A prominent example is Himax in 2013. It was trading at below $3 at the beginning of 2013. As investors discovered that it was the supplier of the LCoS display used in Google Glass in early March 2013 (link), the stock rallied dramatically throughout the year. Year-to-date, Himax has returned well over 380%, even though a major shareholder (Innolux) sold off all of its holdings (22 million ADRs, or 15% of Himax's total shares outstanding) in June 2013.
The rise of camera and other connected device stocks is starting to attract healthy skeptical views, and some insiders decreasing their holdings. While we understand the motivation of insider diversification, we still see huge growth ahead for the wearable camera investment space to grow.
Ambarella currently trades at one-year forward P/E of 25.2x with the consensus assumption that revenue will grow at a modest pace of 17% YoY to $182.5 million. The revenue growth is most likely taking into consideration secular growth of the IP security camera market and the growth in the action camera market. Given the market leadership of Google with Glass and Helpouts-type applications, we believe that connected wearable cameras will provide a meaningful boost to Ambarella's growth trajectory. We estimate that if Ambarella's encoders capture just 3.5% of the $10B wearable camera market opportunity, its EPS in 2016 can exceed $2.00. This growth profile justifies a forward P/E of 21x (Himax's forward P/E), and suggests that the stock can reach $42 as the Wearables market plays out.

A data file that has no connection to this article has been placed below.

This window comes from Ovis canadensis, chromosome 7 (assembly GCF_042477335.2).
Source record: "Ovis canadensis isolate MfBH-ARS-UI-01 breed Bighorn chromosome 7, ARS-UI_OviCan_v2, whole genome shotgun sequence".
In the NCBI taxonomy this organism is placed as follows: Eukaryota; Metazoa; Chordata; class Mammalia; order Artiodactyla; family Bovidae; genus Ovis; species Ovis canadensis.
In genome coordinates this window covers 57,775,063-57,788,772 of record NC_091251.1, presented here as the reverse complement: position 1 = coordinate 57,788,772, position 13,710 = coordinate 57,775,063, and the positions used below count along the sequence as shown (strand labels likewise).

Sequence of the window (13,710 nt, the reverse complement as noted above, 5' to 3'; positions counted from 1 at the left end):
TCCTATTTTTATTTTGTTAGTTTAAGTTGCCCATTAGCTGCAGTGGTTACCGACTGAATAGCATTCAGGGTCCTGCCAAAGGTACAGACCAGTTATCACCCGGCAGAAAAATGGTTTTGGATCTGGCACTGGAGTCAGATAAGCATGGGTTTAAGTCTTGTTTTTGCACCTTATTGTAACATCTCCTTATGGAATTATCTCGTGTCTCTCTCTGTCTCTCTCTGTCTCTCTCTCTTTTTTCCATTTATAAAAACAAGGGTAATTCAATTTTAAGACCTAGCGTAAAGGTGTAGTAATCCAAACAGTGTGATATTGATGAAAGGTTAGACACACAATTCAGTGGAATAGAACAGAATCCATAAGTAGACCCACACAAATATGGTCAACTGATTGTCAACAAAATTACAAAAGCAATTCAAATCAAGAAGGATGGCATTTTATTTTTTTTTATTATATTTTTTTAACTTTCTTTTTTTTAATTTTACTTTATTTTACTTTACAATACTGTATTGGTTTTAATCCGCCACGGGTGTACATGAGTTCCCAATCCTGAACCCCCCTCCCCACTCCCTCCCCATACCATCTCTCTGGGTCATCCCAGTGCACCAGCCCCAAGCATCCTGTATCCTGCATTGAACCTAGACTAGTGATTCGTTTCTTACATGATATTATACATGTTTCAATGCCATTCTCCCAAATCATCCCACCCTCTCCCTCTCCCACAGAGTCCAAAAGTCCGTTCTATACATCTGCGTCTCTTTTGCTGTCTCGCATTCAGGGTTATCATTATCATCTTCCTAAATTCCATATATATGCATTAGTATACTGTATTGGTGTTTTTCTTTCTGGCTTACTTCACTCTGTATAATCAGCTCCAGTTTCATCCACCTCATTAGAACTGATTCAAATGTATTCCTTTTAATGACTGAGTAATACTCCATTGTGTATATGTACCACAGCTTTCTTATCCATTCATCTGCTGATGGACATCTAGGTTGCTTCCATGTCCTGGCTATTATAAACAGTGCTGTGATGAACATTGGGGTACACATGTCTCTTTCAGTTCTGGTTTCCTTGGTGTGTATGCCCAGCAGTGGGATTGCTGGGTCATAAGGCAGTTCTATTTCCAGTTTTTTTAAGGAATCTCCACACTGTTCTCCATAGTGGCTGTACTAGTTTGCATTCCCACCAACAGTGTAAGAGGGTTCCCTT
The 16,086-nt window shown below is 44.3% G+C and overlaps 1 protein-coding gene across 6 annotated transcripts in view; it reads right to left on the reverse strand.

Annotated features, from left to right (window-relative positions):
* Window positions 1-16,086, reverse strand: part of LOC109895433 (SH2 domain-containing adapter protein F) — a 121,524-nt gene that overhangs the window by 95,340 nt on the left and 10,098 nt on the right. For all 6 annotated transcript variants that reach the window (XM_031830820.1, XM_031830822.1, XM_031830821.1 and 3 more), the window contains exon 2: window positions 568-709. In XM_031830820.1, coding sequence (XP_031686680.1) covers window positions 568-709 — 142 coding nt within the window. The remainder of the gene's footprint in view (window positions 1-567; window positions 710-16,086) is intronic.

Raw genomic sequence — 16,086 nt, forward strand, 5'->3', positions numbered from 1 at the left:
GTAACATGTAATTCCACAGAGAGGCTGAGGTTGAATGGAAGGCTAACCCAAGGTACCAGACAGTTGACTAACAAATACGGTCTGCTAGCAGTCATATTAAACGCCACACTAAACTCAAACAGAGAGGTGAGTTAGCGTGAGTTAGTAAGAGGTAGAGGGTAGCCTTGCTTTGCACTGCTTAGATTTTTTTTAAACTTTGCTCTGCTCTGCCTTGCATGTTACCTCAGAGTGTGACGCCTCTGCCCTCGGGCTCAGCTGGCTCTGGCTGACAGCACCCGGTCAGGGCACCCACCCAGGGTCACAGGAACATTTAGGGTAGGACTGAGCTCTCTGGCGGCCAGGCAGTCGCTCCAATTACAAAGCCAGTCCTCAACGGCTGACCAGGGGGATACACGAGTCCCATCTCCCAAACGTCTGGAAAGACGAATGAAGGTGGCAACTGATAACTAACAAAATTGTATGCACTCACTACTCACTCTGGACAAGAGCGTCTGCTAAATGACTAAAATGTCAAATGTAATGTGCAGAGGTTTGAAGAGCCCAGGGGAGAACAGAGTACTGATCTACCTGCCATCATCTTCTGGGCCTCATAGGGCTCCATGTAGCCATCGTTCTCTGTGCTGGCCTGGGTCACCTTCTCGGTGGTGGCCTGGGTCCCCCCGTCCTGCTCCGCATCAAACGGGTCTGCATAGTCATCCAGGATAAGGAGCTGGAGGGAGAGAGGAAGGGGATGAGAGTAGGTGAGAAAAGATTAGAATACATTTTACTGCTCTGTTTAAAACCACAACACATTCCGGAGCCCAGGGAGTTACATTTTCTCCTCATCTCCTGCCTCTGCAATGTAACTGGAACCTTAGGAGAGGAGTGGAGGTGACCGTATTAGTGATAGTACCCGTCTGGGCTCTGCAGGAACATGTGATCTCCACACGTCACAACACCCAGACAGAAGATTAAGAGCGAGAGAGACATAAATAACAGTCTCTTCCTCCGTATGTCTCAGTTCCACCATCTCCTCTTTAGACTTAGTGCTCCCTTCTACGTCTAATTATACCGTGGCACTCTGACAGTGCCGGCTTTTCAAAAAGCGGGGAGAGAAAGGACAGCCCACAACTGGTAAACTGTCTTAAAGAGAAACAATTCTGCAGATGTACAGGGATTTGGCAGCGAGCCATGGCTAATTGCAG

Now is a great time for thematic investment around the wearable camera space. Besides the names we have mentioned so far (AMBA, TASR, HIMX, VUZI), we see the following companies benefiting from the proliferation of wearable cameras and smart glasses.